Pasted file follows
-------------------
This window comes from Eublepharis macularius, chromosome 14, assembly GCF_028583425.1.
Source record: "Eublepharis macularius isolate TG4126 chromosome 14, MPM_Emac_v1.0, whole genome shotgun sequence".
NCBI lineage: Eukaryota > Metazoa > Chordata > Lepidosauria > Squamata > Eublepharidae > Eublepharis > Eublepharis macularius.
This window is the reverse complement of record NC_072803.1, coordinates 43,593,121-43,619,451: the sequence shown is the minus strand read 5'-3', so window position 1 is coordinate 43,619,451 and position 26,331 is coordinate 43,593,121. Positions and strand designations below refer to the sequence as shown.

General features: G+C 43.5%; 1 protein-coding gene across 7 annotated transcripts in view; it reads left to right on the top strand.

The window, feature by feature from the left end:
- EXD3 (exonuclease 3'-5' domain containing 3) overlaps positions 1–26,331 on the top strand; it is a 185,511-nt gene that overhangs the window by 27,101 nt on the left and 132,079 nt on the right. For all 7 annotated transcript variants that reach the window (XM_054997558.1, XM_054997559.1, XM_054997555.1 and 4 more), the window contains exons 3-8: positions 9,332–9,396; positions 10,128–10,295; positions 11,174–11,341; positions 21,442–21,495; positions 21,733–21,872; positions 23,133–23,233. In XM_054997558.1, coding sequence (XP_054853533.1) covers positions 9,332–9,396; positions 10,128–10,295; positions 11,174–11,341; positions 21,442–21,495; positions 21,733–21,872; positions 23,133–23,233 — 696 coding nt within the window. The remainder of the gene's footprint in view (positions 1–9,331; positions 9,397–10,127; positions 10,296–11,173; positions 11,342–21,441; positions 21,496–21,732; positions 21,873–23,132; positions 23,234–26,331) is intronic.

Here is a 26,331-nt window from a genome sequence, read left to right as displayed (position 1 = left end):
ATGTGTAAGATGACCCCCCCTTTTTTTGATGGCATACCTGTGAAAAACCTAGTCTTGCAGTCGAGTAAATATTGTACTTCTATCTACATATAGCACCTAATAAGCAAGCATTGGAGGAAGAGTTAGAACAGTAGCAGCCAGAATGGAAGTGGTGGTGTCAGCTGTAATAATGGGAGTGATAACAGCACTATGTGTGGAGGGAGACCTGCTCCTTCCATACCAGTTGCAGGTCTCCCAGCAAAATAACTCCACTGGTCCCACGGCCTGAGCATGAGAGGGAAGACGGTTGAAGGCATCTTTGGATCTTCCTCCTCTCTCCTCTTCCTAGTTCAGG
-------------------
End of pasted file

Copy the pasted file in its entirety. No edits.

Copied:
This window comes from Eublepharis macularius, chromosome 14, assembly GCF_028583425.1.
Source record: "Eublepharis macularius isolate TG4126 chromosome 14, MPM_Emac_v1.0, whole genome shotgun sequence".
NCBI lineage: Eukaryota > Metazoa > Chordata > Lepidosauria > Squamata > Eublepharidae > Eublepharis > Eublepharis macularius.
This window is the reverse complement of record NC_072803.1, coordinates 43,593,121-43,619,451: the sequence shown is the minus strand read 5'-3', so window position 1 is coordinate 43,619,451 and position 26,331 is coordinate 43,593,121. Positions and strand designations below refer to the sequence as shown.

General features: G+C 43.5%; 1 protein-coding gene across 7 annotated transcripts in view; it reads left to right on the top strand.

The window, feature by feature from the left end:
- EXD3 (exonuclease 3'-5' domain containing 3) overlaps positions 1–26,331 on the top strand; it is a 185,511-nt gene that overhangs the window by 27,101 nt on the left and 132,079 nt on the right. For all 7 annotated transcript variants that reach the window (XM_054997558.1, XM_054997559.1, XM_054997555.1 and 4 more), the window contains exons 3-8: positions 9,332–9,396; positions 10,128–10,295; positions 11,174–11,341; positions 21,442–21,495; positions 21,733–21,872; positions 23,133–23,233. In XM_054997558.1, coding sequence (XP_054853533.1) covers positions 9,332–9,396; positions 10,128–10,295; positions 11,174–11,341; positions 21,442–21,495; positions 21,733–21,872; positions 23,133–23,233 — 696 coding nt within the window. The remainder of the gene's footprint in view (positions 1–9,331; positions 9,397–10,127; positions 10,296–11,173; positions 11,342–21,441; positions 21,496–21,732; positions 21,873–23,132; positions 23,234–26,331) is intronic.

Here is a 26,331-nt window from a genome sequence, read left to right as displayed (position 1 = left end):
ATGTGTAAGATGACCCCCCCTTTTTTTGATGGCATACCTGTGAAAAACCTAGTCTTGCAGTCGAGTAAATATTGTACTTCTATCTACATATAGCACCTAATAAGCAAGCATTGGAGGAAGAGTTAGAACAGTAGCAGCCAGAATGGAAGTGGTGGTGTCAGCTGTAATAATGGGAGTGATAACAGCACTATGTGTGGAGGGAGACCTGCTCCTTCCATACCAGTTGCAGGTCTCCCAGCAAAATAACTCCACTGGTCCCACGGCCTGAGCATGAGAGGGAAGACGGTTGAAGGCATCTTTGGATCTTCCTCCTCTCTCCTCTTCCTAGTTCAGG